Authorities in Tennessee have reported that the driver of a pickup truck was killed in a chain-reaction accident on March 2. The man died after his vehicle was rear-ended while it was stationary at an intersection in Murfreesboro. There were no immediate reports regarding what factors may have contributed to the collision, and police say that their investigation into the incident is ongoing. The crash took place at the intersection of Airport Road and Memorial Boulevard shortly after noon.
According to police, the pickup truck was waiting at the intersection behind two other vehicles when it was struck from behind by a large dump truck. The force of the impact crushed the pickup truck and propelled it into the car in front of it, which then struck a second car in an adjacent lane. A witness to the fatal accident likened the sound of the crash to a bomb going off.
A helicopter was called in by emergency response personnel to transport the badly injured pickup truck driver to an area medical facility, but he later succumbed to his injuries. The drivers of the dump truck and the two cars escaped the accident without serious injury. The accident led to Memorial Boulevard being closed to traffic for several hours as first responders and maintenance crews went about their duties.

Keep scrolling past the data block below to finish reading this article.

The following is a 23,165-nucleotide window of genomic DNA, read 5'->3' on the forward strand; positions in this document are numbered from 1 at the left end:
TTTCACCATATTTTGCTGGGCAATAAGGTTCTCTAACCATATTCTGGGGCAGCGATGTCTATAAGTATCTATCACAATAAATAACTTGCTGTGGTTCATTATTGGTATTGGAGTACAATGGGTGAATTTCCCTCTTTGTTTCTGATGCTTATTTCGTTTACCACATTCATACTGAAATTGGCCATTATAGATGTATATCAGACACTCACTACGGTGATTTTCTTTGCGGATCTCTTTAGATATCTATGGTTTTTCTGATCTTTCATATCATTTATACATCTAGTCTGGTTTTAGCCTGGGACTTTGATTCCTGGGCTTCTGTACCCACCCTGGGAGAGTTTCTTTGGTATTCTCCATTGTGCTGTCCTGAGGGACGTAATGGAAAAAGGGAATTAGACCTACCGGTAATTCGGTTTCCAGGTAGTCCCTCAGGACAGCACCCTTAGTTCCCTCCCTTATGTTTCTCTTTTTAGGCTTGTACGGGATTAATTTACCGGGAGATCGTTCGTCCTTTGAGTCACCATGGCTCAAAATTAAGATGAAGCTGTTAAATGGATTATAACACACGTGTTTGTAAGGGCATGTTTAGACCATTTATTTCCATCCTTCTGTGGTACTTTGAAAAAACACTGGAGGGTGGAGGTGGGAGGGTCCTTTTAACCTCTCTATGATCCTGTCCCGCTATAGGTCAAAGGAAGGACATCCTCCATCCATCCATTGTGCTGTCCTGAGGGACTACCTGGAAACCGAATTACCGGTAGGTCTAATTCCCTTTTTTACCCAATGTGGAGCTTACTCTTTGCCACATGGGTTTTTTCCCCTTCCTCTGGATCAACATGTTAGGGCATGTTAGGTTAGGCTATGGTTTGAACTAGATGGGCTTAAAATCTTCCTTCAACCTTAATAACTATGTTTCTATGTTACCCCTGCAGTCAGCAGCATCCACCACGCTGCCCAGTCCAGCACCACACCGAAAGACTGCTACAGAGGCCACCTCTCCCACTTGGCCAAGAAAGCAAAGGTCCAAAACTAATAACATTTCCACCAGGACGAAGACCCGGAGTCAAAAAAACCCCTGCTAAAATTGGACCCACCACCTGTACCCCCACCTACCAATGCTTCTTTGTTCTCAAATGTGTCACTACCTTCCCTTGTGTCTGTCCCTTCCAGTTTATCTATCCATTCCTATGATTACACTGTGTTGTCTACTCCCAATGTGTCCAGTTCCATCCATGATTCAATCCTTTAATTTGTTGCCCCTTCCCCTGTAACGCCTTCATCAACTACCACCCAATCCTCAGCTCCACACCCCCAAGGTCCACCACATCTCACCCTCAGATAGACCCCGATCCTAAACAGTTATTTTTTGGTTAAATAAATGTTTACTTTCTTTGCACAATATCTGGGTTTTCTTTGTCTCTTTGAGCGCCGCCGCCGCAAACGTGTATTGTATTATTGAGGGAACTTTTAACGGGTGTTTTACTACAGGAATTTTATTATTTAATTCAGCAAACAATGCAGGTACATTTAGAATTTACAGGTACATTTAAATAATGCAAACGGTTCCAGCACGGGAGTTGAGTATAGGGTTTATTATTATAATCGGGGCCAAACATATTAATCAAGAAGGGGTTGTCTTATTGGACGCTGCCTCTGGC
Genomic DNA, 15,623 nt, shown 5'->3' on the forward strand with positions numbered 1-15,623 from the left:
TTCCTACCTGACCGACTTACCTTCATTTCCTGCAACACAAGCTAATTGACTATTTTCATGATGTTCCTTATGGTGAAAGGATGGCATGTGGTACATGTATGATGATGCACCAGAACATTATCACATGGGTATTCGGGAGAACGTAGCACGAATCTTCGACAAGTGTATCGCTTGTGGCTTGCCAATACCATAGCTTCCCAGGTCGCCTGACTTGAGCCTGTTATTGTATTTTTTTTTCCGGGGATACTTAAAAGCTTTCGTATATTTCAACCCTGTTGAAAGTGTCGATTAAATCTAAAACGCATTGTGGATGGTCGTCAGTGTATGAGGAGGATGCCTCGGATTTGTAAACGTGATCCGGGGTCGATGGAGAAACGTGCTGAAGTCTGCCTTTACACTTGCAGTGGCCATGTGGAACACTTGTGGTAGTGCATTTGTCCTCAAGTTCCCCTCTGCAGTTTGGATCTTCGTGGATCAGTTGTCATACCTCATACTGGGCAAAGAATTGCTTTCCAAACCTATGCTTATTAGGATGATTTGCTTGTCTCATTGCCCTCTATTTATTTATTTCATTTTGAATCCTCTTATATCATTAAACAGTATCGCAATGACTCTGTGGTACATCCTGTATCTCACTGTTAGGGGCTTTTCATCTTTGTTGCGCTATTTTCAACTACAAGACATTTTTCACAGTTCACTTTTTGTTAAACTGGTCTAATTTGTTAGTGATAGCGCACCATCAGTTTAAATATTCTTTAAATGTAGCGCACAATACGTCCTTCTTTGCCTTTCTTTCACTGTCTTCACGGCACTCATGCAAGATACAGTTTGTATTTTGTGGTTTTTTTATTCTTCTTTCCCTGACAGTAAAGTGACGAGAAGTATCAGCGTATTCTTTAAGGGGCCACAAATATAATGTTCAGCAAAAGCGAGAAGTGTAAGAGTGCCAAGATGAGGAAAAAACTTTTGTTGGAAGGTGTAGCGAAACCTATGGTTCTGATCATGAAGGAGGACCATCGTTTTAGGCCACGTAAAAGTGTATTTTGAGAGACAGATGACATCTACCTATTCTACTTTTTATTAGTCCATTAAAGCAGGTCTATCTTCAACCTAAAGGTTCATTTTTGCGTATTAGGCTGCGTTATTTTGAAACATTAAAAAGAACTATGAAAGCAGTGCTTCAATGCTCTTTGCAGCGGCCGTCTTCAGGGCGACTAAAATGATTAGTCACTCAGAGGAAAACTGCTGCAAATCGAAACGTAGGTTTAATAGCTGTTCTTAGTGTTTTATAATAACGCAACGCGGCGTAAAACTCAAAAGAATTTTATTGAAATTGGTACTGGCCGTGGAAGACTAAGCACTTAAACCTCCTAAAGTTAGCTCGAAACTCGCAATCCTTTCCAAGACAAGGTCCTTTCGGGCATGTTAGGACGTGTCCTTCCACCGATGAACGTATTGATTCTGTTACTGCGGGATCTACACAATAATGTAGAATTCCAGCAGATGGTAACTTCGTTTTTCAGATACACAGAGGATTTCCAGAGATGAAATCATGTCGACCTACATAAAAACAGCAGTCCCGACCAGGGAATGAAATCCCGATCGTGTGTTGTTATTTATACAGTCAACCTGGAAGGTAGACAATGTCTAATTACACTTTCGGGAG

While accidents involving large commercial vehicles such as this one are sometimes caused by mechanical failure, a distracted, fatigued or impaired driver is frequently to blame. Families who lose a loved one in this type of collision may be able to pursue civil remedies, and a personal injury attorney could file a wrongful death lawsuit on their behalf. This litigation may be brought against the truck driver involved or the company that owns the vehicle. A trucking company may face civil sanctions if the accident was caused by inadequate maintenance or a failure to adhere to federal rules that limit the amount of time that commercial vehicle operators may spend behind the wheel.
Source: WSMV.com, “1 person killed in multi-vehicle crash in Murfreesboro,” Kara Apel and Kimberly Curth, March 3, 2015